BOROUGH, in the law of Scotland, signifies a corporate body, erected by charter of the sovereign, and consisting of the inhabitants of a certain district,, with jurisdiction annexed to it. Boroughs hold ei ther of the crown, or of a subject : hence they are distinguished into boroughs royal, and boroughs of regality or barony. All royal boroughs have power,. by their charters, to chuse annually such office-bearers or magistrates as are specified in the grant ; gener ally a provost, bailies, dean of guild, treasurer, and common council, who are elected in terms of the set or constitution of the borough.
The magistrates of royal boroughs have as extensive a civil jurisdiction within the borough, as the sheriff in his territory. They are also empowered by special' statute, 1644', c. 35. revived by 1663, c. 6. to value! and sell ruinous houses, when the proprietors refuse to rebuild or repair them. Their criminal jurisdic tion, anciently pretty extensive, is now confined to petty riots. They never had jurisdiction in blood wits, with the exception of a few boroughs, to whom that special right was granted by charter. The ma gistrates of some boroughs are, by their charters, constituted justices of the peace within the bounds of their erection ; and, since the union, the eldest ma gistrate of every royal borough is named, of course, in all the commissions of the peace. In all matters of police, the magistrates and town council must con cur, as the full representatives of the community. In•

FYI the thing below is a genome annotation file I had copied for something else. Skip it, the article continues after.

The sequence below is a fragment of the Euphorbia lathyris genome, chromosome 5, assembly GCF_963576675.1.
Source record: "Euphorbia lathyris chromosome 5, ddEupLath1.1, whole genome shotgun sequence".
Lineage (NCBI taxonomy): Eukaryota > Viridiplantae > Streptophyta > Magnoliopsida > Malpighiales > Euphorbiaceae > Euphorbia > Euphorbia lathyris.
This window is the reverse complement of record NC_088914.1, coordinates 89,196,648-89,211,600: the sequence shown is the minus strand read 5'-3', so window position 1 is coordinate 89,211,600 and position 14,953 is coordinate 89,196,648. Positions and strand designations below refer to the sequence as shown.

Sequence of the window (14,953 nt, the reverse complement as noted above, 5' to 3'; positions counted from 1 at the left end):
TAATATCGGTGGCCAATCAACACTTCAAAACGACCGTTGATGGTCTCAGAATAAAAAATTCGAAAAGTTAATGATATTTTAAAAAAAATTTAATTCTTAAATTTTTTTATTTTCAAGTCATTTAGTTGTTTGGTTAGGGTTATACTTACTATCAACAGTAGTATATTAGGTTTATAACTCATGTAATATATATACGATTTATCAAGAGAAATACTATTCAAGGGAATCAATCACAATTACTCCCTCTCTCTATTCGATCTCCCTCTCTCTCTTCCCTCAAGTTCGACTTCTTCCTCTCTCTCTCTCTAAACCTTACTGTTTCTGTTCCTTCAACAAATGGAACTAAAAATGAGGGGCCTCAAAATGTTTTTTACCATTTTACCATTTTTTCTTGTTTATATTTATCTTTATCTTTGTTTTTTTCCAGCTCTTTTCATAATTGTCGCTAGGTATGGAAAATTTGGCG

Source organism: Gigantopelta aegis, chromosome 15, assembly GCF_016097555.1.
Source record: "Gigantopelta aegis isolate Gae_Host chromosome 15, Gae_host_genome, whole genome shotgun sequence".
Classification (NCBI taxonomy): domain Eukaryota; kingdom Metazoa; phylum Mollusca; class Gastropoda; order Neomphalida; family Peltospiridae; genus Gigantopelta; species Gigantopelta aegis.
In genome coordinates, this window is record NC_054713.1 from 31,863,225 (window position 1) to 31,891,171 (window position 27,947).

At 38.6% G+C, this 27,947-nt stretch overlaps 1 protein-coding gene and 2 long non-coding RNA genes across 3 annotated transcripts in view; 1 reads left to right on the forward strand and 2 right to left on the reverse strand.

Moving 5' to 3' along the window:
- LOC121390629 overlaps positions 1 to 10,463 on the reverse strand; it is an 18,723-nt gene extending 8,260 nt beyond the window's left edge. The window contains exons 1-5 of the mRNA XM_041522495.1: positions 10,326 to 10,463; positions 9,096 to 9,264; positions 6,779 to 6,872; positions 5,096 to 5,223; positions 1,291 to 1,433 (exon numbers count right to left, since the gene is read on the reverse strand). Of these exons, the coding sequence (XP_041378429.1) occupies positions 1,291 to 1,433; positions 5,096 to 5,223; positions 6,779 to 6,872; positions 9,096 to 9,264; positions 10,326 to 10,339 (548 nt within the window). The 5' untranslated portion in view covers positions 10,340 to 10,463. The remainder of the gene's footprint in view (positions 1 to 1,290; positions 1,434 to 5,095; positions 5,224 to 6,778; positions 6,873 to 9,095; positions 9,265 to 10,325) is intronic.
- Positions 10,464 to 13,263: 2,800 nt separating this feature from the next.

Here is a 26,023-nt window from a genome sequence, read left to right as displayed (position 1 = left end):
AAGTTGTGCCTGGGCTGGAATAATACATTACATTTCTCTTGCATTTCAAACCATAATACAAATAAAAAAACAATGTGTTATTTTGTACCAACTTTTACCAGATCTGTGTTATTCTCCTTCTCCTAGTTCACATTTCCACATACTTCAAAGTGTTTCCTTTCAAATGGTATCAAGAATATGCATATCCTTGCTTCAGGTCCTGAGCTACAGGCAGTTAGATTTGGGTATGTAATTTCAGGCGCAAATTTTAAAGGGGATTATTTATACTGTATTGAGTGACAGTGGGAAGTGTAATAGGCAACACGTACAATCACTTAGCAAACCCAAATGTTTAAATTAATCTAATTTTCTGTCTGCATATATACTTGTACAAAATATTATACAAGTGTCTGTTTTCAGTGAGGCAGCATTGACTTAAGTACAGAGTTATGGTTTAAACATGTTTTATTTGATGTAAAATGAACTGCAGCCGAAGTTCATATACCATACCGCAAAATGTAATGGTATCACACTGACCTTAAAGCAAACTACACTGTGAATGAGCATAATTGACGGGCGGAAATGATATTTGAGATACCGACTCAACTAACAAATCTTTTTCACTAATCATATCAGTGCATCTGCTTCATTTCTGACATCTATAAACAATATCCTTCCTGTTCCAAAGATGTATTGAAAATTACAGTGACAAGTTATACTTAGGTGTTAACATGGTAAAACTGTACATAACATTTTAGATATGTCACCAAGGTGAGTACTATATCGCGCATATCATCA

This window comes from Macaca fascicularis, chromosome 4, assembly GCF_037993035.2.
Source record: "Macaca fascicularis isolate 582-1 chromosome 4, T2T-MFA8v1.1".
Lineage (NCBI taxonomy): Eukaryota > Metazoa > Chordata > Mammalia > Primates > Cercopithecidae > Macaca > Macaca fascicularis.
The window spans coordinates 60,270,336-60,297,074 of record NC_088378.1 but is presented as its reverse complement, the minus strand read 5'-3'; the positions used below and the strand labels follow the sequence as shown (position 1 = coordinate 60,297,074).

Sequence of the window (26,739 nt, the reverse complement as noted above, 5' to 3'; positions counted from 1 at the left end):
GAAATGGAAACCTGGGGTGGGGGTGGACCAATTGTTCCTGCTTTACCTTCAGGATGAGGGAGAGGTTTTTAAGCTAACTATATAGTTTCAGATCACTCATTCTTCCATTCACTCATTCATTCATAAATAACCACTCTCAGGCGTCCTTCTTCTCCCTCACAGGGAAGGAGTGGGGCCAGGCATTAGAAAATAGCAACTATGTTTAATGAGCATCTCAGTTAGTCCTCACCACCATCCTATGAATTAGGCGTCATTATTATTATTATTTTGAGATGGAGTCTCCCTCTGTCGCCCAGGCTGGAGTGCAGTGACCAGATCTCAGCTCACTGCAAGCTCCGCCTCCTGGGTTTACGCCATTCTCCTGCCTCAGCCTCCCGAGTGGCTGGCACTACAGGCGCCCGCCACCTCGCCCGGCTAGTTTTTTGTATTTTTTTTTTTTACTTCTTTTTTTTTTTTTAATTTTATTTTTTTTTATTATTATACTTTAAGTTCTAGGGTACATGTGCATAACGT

this capacity they enact by-laws, chuse persons into offices which are in their gift, &c. ; and they may not only proportion the public taxes among the inha:" bitants, but also impose taxations, for the utility of the borough, by their own authority, provided they have not only the consent of the magistrates and. council, but of the special corporations burdened.
The Convention of Royal Boroughs is composed of. deputies or commissioners, one from each borough„ who were, as early as 1487, c. 3. authorised to meet yearly, to consider of the " welfare of merchandise,, the gude rule and statutes for the common profite of burrows, and to provide for remeid upOn the skaith and injuries sustained within the burrowes:" Their powers Were confirmed and enlarged by many sub sequent acts ;. and accordingly that body have been in the practice of meeting annually in Edinburgh, for the purpose of regulating the matters committed to their, charge.
In boroughs of barony and regality,, the Tight of electing magistrates is, by the charter, vested some times in the inhabitants themselves, and sometimes in the baron or superior. Their jurisdiction ex tends to the cognisance of debts, and questions of possession between the inhabitants, and the superior's jurisdiction is always cumulative with that of the Magistrates. See Erskine's Mit. of the Law of Scot land, b. i. tit. iv. § 20. Bell's Dict. of the Law of' Scotland. (z)